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Data::Tersify - generate terse equivalents of complex data structures


This is version 1.003 of Data::Tersify.


 use Data::Dumper;
 use Data::Tersify qw(tersify);
 my $complicated_data_structure = ...;
 print Dumper(tersify($complicated_data_structure));
 # Your scrollback is not full of DateTime, DBIx::Class, Moose etc.
 # spoor which you weren't interested in.


Complex data structures are useful; necessary, even. But they're not helpful. In particular, when you're buried in the guts of some code you don't fully understand and you have a variable you want to inspect, and you say x $foo in the debugger, or print STDERR Dumper($foo) from your code, or something very similar with the dumper module of your choice, and you then get pages upon pages of unhelpful stuff because $foo contained, somewhere one or more references to a DateTime, DBIx::Class, Moose or other verbose object ... you didn't need that.

Data::Tersify looks at any data structure it's given, and if it finds a blessed object that it knows about, anywhere, it replaces it in the data structure by a terser equivalent, designed to (a) not use up all of your scrollback, but (b) be blatantly clear that this is not the original object that was in that data structure originally, but a terser equivalent.

Do not use Data::Tersify as part of any serialisation implementation! By design, Data::Tersify is lossy and will throw away information! That's because it supposes that that if you're using it, you want to dump information about a complex data structure, and you don't care about the fine details.

If you find yourself saying x $foo in the debugger a lot, consider adding Data::Tersify::perldb to your .perldb file, or something like it.


 In: $data_structure
 In: $terser_data_structure

Supplied with a data structure, returns a data structure with the complicated bits summarised. Every attempt is made to preserve those parts of the data structure that don't need summarising.

Objects are only summarised if (1) they're blessed objects, (2) they're not the root structure passed to tersify (so if you actually to want to dump a complex DBIx::Class object, for instance, you still can), and (3) a plugin has been registered that groks that type of object, or they contain as an element one such object.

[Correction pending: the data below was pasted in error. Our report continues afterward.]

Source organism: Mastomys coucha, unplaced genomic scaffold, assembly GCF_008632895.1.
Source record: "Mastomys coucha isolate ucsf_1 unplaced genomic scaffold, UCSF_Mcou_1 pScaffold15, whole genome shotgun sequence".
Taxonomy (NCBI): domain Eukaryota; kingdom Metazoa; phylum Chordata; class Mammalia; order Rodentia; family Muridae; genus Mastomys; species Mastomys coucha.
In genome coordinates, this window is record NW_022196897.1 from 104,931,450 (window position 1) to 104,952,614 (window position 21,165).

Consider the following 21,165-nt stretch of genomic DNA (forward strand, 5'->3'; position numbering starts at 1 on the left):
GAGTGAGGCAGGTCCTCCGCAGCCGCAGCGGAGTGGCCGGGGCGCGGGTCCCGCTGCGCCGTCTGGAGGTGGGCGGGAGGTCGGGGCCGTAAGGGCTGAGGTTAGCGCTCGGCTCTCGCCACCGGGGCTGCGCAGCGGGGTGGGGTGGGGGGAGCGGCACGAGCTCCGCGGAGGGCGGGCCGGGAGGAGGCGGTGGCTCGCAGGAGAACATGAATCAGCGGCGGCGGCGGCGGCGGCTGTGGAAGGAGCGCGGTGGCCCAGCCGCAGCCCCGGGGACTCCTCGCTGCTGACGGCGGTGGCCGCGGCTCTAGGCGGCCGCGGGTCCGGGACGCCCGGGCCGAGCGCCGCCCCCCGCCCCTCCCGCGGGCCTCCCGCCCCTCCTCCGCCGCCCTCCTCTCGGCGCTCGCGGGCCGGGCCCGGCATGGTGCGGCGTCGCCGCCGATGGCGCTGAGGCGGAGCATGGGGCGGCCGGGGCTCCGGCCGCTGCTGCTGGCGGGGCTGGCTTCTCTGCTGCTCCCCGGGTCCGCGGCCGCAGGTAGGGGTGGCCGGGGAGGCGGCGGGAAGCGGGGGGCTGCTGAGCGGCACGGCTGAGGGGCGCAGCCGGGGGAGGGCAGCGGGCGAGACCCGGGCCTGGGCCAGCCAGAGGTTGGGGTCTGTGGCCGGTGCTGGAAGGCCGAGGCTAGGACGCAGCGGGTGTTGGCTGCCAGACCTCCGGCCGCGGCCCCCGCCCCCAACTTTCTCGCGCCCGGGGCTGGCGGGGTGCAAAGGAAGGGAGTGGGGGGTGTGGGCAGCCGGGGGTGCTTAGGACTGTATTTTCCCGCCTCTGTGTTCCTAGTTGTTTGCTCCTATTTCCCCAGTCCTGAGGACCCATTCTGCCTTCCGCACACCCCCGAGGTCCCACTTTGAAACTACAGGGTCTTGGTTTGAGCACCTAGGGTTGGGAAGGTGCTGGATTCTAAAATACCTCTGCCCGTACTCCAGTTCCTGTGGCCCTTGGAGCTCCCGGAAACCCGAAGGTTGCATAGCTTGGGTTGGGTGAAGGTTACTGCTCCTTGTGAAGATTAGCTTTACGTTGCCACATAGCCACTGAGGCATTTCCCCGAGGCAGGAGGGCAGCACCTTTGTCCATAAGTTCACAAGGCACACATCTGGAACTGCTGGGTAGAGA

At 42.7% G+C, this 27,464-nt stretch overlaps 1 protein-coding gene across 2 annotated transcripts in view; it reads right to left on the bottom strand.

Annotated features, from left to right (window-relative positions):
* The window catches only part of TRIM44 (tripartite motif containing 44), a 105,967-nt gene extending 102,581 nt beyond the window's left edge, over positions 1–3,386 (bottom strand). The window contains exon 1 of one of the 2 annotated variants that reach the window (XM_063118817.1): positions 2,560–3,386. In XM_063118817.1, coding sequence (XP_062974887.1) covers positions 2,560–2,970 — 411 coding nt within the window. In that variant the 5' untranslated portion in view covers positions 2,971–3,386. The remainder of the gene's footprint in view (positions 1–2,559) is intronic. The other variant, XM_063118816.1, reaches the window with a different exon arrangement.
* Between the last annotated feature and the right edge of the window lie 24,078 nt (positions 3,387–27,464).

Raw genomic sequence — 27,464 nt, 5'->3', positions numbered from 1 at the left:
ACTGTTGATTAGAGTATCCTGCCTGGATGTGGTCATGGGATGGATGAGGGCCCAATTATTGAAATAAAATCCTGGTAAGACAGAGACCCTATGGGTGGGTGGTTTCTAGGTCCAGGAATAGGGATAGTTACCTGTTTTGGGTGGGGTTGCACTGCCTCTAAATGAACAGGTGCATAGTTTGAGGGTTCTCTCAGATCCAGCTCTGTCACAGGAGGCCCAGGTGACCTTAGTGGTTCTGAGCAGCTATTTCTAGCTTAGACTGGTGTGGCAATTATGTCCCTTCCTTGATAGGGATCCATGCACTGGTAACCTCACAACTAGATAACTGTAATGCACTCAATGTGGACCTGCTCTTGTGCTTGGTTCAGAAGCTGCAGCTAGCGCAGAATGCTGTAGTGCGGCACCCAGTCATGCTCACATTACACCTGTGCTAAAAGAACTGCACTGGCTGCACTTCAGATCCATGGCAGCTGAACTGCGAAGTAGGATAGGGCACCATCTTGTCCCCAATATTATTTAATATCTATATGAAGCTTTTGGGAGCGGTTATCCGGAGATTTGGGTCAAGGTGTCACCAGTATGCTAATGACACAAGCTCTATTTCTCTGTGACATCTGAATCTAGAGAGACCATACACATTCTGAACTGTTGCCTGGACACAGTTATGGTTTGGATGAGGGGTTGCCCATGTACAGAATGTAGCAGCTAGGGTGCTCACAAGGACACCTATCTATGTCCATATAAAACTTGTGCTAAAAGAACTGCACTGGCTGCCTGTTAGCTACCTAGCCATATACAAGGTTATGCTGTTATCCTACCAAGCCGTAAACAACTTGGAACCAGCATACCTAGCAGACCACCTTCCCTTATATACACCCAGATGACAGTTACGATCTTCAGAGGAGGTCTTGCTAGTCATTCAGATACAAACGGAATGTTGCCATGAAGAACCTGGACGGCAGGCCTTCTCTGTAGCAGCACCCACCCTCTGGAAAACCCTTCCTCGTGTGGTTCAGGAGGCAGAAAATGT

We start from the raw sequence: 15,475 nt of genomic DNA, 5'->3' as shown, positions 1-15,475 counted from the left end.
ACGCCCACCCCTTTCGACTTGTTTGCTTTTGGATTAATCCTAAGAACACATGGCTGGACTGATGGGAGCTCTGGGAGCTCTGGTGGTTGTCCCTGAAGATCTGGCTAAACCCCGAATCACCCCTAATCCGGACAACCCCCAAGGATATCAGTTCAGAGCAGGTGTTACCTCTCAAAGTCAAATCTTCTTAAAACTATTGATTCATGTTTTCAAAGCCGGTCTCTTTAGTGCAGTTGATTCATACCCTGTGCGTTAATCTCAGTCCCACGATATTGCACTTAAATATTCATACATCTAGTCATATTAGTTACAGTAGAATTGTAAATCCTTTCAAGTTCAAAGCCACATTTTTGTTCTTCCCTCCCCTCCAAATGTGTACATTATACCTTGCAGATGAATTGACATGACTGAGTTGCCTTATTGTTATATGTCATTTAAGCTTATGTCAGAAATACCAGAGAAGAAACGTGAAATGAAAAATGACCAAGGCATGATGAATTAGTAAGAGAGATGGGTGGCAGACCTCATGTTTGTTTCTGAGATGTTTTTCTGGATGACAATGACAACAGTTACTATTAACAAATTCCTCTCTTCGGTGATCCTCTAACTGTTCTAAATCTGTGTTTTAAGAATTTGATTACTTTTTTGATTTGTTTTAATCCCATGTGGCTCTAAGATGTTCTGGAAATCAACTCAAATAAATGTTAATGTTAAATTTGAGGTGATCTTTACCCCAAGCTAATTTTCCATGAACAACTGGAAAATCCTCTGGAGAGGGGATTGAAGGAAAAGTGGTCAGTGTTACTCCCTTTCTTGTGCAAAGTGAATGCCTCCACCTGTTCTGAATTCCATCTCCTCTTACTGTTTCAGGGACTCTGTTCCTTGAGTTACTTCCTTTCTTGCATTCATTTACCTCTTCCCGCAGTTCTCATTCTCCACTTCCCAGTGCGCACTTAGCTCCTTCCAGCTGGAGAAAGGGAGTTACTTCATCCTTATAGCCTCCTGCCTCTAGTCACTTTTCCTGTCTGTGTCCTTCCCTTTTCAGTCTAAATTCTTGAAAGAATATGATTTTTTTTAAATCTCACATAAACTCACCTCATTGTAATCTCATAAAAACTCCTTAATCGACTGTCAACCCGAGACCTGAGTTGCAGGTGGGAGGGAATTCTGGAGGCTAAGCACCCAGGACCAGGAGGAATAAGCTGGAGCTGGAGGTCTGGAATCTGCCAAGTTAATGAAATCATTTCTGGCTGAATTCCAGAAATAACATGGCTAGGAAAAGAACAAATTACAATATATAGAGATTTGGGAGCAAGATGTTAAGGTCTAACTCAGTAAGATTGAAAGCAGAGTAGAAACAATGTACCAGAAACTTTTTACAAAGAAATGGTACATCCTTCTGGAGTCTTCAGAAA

Summaries are either scalar references of the form "Classname (refaddr) summary", e.g. "DateTime (0xdeadbeef) 2017-08-15 12:34:56", blessed into the Data::Tersify::Summary class, or copies of the object's internal state with any sub-objects tersified as above, blessed into the Data::Tersify::Summary::Foo::0xrefaddr class, where Foo is the class the object was originally blessed into and refaddr the object's original address.

So, if you had the plugin Data::Tersify::Plugin::DateTime installed, passing a DateTime object to tersify would return that same object, untouched; but passing

     name        => 'Now',
     description => 'The time it currently is, not a time in the future',
     datetime    => DateTime->now

to tersify would return something like this:

    name        => 'Now',
    description => 'The time it currently is, not a time in the future',
    datetime    => bless \"DateTime (0xdeadbeef) 2018-08-12 17:15:00",

If the hashref had been blessed into the class "Time::Description", and had a refaddr of 0xcafebabe, you would get back a hash as above, but blessed into the class Data::Tersify::Summary::Time::Description::0xcafebabe.

Note that point 2 above (objects aren't tersified if they're the root structure) applies only to plugins. If the object contains other objects that could be tersified, they will be. One design consequence of this is that you should consider writing plugins for multiple types of object, rather than the ur-object that they might be part of.


 In: @data_structures
 Out: @terser_data_structures

A simple wrapper around "tersify" that expects to be passed one or more variables. Note that as each value is passed to "tersify", none of the values in @data_structures will be tersified if they're objects recognised by plugins. (Whereas they would have been if you'd said tersify(\@data_structures).

This is intended to be used by e.g. the Perl debugger's x command.


Data::Tersify can be extended by plugins. See Data::Tersify::Plugin for a general description of plugins; for examples of plugins, see Data::Tersify::Plugin::DateTime and Data::Tersify::Plugin::DBIx::Class, provided in separate distributions.


This is free software; you can redistribute it and/or modify it under the same terms as Perl 5.


If you find any bugs, or have any feature suggestions, please report them via github.


Data::Printer will tersify data structures as part of its standard output.